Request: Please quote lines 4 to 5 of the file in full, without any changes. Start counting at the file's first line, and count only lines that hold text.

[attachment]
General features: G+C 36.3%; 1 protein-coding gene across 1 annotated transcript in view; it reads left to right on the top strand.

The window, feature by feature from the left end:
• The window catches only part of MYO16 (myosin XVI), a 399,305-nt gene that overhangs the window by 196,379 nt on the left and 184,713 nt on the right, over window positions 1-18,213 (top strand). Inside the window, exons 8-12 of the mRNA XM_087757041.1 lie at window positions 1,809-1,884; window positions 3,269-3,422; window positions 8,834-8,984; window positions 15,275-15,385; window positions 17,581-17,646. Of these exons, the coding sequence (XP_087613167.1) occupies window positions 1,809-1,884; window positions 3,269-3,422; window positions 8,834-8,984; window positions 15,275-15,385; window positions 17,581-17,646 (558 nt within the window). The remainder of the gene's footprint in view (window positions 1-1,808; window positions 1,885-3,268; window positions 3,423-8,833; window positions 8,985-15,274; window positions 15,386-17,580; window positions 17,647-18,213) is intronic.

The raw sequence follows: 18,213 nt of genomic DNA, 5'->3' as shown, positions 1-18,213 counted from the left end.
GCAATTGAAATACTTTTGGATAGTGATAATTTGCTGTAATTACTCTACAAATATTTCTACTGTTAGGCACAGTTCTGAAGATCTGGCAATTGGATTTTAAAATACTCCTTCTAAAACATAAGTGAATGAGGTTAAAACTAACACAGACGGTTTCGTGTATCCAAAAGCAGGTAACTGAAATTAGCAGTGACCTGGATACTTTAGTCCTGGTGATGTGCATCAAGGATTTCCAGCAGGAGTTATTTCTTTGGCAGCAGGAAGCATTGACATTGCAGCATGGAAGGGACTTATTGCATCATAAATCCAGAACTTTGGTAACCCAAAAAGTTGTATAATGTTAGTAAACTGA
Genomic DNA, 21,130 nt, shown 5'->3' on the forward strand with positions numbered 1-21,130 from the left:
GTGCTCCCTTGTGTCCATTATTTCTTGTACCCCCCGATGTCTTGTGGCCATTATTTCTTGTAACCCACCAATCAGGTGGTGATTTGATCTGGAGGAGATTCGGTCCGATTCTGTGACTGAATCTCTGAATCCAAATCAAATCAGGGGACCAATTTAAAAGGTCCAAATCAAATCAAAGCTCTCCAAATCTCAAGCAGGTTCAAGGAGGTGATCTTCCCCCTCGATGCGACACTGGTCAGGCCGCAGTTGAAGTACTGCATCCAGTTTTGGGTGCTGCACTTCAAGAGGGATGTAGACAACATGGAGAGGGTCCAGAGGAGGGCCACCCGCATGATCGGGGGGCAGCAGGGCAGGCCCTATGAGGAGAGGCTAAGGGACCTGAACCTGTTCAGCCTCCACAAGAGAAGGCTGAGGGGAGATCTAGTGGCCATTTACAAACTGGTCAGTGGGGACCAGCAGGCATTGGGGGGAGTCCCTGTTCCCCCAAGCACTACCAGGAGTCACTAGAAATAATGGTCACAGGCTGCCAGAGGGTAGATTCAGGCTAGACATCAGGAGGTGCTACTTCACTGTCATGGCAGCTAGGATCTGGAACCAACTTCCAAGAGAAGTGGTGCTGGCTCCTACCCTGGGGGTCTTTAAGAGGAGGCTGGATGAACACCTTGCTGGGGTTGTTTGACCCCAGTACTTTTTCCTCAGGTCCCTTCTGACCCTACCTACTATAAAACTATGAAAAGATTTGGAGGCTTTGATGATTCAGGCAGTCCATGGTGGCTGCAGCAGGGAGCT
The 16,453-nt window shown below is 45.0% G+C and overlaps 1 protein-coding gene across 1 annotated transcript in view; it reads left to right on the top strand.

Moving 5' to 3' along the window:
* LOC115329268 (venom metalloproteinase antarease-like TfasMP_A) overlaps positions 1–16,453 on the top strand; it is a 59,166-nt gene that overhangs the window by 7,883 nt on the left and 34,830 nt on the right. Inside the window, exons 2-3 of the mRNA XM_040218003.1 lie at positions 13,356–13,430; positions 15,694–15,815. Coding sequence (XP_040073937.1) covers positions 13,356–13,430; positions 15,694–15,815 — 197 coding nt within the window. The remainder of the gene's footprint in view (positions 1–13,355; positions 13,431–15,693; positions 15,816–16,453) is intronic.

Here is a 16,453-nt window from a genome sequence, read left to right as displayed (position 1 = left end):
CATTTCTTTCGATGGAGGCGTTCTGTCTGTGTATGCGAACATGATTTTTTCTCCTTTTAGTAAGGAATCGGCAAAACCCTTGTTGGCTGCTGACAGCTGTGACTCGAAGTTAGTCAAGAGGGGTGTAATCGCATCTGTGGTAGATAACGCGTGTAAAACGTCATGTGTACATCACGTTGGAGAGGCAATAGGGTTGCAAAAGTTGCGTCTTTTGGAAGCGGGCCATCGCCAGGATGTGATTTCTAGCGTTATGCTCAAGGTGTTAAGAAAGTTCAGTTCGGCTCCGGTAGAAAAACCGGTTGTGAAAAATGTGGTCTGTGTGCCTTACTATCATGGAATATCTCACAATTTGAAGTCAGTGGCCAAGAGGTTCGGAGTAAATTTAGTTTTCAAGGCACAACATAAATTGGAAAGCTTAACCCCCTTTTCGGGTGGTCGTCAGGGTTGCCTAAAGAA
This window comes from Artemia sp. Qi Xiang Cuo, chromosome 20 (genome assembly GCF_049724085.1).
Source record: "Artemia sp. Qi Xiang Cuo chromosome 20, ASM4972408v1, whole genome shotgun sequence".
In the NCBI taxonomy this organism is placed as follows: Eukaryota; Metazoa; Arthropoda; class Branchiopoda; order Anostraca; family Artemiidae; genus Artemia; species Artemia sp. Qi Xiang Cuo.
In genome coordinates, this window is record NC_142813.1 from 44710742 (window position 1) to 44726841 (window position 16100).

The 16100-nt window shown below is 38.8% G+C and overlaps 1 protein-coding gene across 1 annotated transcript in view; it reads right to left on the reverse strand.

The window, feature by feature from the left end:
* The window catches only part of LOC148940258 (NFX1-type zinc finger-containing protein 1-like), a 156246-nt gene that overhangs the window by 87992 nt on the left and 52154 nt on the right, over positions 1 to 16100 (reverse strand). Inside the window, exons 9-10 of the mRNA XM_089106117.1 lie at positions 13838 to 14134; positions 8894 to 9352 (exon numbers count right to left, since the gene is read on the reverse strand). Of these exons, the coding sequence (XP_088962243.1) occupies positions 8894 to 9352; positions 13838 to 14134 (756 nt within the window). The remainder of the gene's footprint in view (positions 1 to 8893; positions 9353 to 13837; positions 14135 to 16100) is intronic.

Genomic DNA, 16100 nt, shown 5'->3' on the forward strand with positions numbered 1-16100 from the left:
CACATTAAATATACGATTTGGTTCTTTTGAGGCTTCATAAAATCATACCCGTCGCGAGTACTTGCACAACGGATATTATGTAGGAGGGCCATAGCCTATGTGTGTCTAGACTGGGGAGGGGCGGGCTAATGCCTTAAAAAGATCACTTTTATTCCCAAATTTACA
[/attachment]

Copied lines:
The raw sequence follows: 18,213 nt of genomic DNA, 5'->3' as shown, positions 1-18,213 counted from the left end.
GCAATTGAAATACTTTTGGATAGTGATAATTTGCTGTAATTACTCTACAAATATTTCTACTGTTAGGCACAGTTCTGAAGATCTGGCAATTGGATTTTAAAATACTCCTTCTAAAACATAAGTGAATGAGGTTAAAACTAACACAGACGGTTTCGTGTATCCAAAAGCAGGTAACTGAAATTAGCAGTGACCTGGATACTTTAGTCCTGGTGATGTGCATCAAGGATTTCCAGCAGGAGTTATTTCTTTGGCAGCAGGAAGCATTGACATTGCAGCATGGAAGGGACTTATTGCATCATAAATCCAGAACTTTGGTAACCCAAAAAGTTGTATAATGTTAGTAAACTGA